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A Little Pet Therapy Goes a Long Way for Stressed Students

Photo Gallery

  • Niccolla Emanuel ’20 and Jesus Ibarra ’20 visit one of Santa’s canine helpers.

    Niccolla Emanuel '20 and Jesus Ibarra '20 visit one of Santa's canine helpers.

  • Students with Dog

    "Made you smile!"

  • Adjunct Assistant Professor of Political Science Scott Boddery’s English lab, Kennedy, shares school spirit and love with (l-r) Katherine Franz ’19 and Kelly Friers ’18.

    Adjunct Assistant Professor of Political Science Scott Boddery's English lab, Kennedy, shares school spirit and love with (l-r) Katherine Franz '19 and Kelly Friers '18.

  • Students with dog

    "I saw a treat! Did I see a treat?"

  • Two dogs greeting each other

    Kennedy greets Zuri.

  • Pug with students

    "Meme this mug," said the pug.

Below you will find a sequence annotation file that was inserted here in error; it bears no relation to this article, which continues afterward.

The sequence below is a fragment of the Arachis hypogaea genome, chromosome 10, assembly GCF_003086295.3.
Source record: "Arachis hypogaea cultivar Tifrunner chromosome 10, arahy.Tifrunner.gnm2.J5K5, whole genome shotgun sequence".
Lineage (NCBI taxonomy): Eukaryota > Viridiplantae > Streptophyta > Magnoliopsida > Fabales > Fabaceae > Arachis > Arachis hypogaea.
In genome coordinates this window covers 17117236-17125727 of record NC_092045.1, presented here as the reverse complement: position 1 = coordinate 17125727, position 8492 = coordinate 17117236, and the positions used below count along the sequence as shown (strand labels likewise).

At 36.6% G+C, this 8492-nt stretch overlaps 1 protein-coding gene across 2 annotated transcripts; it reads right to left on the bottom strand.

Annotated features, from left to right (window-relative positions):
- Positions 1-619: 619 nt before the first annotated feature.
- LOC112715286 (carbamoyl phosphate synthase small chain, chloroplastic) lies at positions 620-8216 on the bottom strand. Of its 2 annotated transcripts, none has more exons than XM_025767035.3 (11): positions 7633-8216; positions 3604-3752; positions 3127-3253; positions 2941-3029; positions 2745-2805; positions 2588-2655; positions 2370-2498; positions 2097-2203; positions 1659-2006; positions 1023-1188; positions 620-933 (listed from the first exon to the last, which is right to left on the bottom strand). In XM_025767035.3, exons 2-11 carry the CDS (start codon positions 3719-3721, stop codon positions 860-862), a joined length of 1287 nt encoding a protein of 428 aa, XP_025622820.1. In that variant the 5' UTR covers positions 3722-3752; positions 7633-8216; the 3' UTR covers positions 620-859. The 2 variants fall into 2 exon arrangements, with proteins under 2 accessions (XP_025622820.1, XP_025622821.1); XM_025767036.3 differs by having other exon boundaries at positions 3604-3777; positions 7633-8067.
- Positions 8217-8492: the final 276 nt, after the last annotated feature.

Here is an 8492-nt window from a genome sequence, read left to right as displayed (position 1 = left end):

• Students with Dog

    "I'm ready for my close-up."

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WebMD.com reports medically documented benefits to pet owners for heart health, stress response, social connection, mood and meaning, immune response and learning aptitudes.

For students focused on final exams, stress, mood and learning aptitudes are top of mind. That's why, every semester on Reading Day, the campus takes a Common Hour break in a C. Shaw Smith 900 Room full of dogs. Volunteers bring dogs of all sizes to provide a little pet therapy to stressed students, resulting in a joyfully unscientific case study in all the empirical benefits noted above, no explanations needed.

The event is sponsored by the college's Pre-Veterinary Society. For stress relief or a simple smile, enjoy this photo gallery.